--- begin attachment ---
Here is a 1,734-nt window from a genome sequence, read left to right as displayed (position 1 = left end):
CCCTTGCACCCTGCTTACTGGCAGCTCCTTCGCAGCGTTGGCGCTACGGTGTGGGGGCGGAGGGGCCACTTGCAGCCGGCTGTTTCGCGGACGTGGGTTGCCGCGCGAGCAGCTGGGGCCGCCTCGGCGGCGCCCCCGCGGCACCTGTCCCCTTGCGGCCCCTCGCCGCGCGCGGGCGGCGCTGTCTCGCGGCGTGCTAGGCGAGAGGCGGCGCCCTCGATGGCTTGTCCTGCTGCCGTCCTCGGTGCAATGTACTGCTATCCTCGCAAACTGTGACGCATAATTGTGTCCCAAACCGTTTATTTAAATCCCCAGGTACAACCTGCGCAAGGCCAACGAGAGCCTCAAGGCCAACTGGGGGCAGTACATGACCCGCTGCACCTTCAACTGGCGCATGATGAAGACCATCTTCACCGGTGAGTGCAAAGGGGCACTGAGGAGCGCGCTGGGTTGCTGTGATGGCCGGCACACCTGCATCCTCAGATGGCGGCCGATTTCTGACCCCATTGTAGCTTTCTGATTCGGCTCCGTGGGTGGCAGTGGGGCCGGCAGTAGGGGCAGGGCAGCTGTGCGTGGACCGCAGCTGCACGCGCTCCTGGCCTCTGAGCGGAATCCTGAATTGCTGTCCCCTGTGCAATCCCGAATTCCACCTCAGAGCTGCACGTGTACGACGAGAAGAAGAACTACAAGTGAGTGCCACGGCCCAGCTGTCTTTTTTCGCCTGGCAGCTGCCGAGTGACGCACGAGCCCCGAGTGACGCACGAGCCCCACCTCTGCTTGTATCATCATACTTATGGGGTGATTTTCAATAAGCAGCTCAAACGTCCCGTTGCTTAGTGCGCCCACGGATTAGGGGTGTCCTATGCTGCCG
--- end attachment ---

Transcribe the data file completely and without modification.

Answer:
Here is a 1,734-nt window from a genome sequence, read left to right as displayed (position 1 = left end):
CCCTTGCACCCTGCTTACTGGCAGCTCCTTCGCAGCGTTGGCGCTACGGTGTGGGGGCGGAGGGGCCACTTGCAGCCGGCTGTTTCGCGGACGTGGGTTGCCGCGCGAGCAGCTGGGGCCGCCTCGGCGGCGCCCCCGCGGCACCTGTCCCCTTGCGGCCCCTCGCCGCGCGCGGGCGGCGCTGTCTCGCGGCGTGCTAGGCGAGAGGCGGCGCCCTCGATGGCTTGTCCTGCTGCCGTCCTCGGTGCAATGTACTGCTATCCTCGCAAACTGTGACGCATAATTGTGTCCCAAACCGTTTATTTAAATCCCCAGGTACAACCTGCGCAAGGCCAACGAGAGCCTCAAGGCCAACTGGGGGCAGTACATGACCCGCTGCACCTTCAACTGGCGCATGATGAAGACCATCTTCACCGGTGAGTGCAAAGGGGCACTGAGGAGCGCGCTGGGTTGCTGTGATGGCCGGCACACCTGCATCCTCAGATGGCGGCCGATTTCTGACCCCATTGTAGCTTTCTGATTCGGCTCCGTGGGTGGCAGTGGGGCCGGCAGTAGGGGCAGGGCAGCTGTGCGTGGACCGCAGCTGCACGCGCTCCTGGCCTCTGAGCGGAATCCTGAATTGCTGTCCCCTGTGCAATCCCGAATTCCACCTCAGAGCTGCACGTGTACGACGAGAAGAAGAACTACAAGTGAGTGCCACGGCCCAGCTGTCTTTTTTCGCCTGGCAGCTGCCGAGTGACGCACGAGCCCCGAGTGACGCACGAGCCCCACCTCTGCTTGTATCATCATACTTATGGGGTGATTTTCAATAAGCAGCTCAAACGTCCCGTTGCTTAGTGCGCCCACGGATTAGGGGTGTCCTATGCTGCCG